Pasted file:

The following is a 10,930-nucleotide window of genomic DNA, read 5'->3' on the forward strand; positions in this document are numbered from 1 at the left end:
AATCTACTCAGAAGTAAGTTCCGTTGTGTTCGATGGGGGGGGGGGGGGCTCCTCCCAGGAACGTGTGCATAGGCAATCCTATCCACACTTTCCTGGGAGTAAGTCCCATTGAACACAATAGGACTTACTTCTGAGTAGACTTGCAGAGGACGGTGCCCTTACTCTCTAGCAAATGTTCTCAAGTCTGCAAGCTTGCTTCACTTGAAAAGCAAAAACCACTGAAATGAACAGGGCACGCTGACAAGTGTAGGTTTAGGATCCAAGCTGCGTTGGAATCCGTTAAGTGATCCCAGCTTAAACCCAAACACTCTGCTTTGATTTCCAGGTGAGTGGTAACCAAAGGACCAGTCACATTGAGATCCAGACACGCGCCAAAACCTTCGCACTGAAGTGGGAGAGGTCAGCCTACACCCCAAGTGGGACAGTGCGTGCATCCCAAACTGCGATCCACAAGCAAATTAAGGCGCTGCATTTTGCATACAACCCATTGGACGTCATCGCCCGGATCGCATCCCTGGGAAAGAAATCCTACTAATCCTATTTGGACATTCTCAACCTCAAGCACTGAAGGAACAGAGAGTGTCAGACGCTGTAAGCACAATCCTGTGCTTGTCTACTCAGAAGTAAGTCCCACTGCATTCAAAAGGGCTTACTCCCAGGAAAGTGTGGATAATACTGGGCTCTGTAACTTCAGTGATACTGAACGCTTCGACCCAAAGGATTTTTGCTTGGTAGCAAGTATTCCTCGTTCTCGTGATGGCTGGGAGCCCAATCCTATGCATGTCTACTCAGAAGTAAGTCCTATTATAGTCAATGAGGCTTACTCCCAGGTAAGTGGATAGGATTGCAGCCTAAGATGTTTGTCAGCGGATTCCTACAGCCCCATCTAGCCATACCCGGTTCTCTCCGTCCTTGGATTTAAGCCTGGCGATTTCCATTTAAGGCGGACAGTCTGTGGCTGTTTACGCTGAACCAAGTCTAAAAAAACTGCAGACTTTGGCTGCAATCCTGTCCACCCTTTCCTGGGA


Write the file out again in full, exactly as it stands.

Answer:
The following is a 10,930-nucleotide window of genomic DNA, read 5'->3' on the forward strand; positions in this document are numbered from 1 at the left end:
AATCTACTCAGAAGTAAGTTCCGTTGTGTTCGATGGGGGGGGGGGGGGCTCCTCCCAGGAACGTGTGCATAGGCAATCCTATCCACACTTTCCTGGGAGTAAGTCCCATTGAACACAATAGGACTTACTTCTGAGTAGACTTGCAGAGGACGGTGCCCTTACTCTCTAGCAAATGTTCTCAAGTCTGCAAGCTTGCTTCACTTGAAAAGCAAAAACCACTGAAATGAACAGGGCACGCTGACAAGTGTAGGTTTAGGATCCAAGCTGCGTTGGAATCCGTTAAGTGATCCCAGCTTAAACCCAAACACTCTGCTTTGATTTCCAGGTGAGTGGTAACCAAAGGACCAGTCACATTGAGATCCAGACACGCGCCAAAACCTTCGCACTGAAGTGGGAGAGGTCAGCCTACACCCCAAGTGGGACAGTGCGTGCATCCCAAACTGCGATCCACAAGCAAATTAAGGCGCTGCATTTTGCATACAACCCATTGGACGTCATCGCCCGGATCGCATCCCTGGGAAAGAAATCCTACTAATCCTATTTGGACATTCTCAACCTCAAGCACTGAAGGAACAGAGAGTGTCAGACGCTGTAAGCACAATCCTGTGCTTGTCTACTCAGAAGTAAGTCCCACTGCATTCAAAAGGGCTTACTCCCAGGAAAGTGTGGATAATACTGGGCTCTGTAACTTCAGTGATACTGAACGCTTCGACCCAAAGGATTTTTGCTTGGTAGCAAGTATTCCTCGTTCTCGTGATGGCTGGGAGCCCAATCCTATGCATGTCTACTCAGAAGTAAGTCCTATTATAGTCAATGAGGCTTACTCCCAGGTAAGTGGATAGGATTGCAGCCTAAGATGTTTGTCAGCGGATTCCTACAGCCCCATCTAGCCATACCCGGTTCTCTCCGTCCTTGGATTTAAGCCTGGCGATTTCCATTTAAGGCGGACAGTCTGTGGCTGTTTACGCTGAACCAAGTCTAAAAAAACTGCAGACTTTGGCTGCAATCCTGTCCACCCTTTCCTGGGA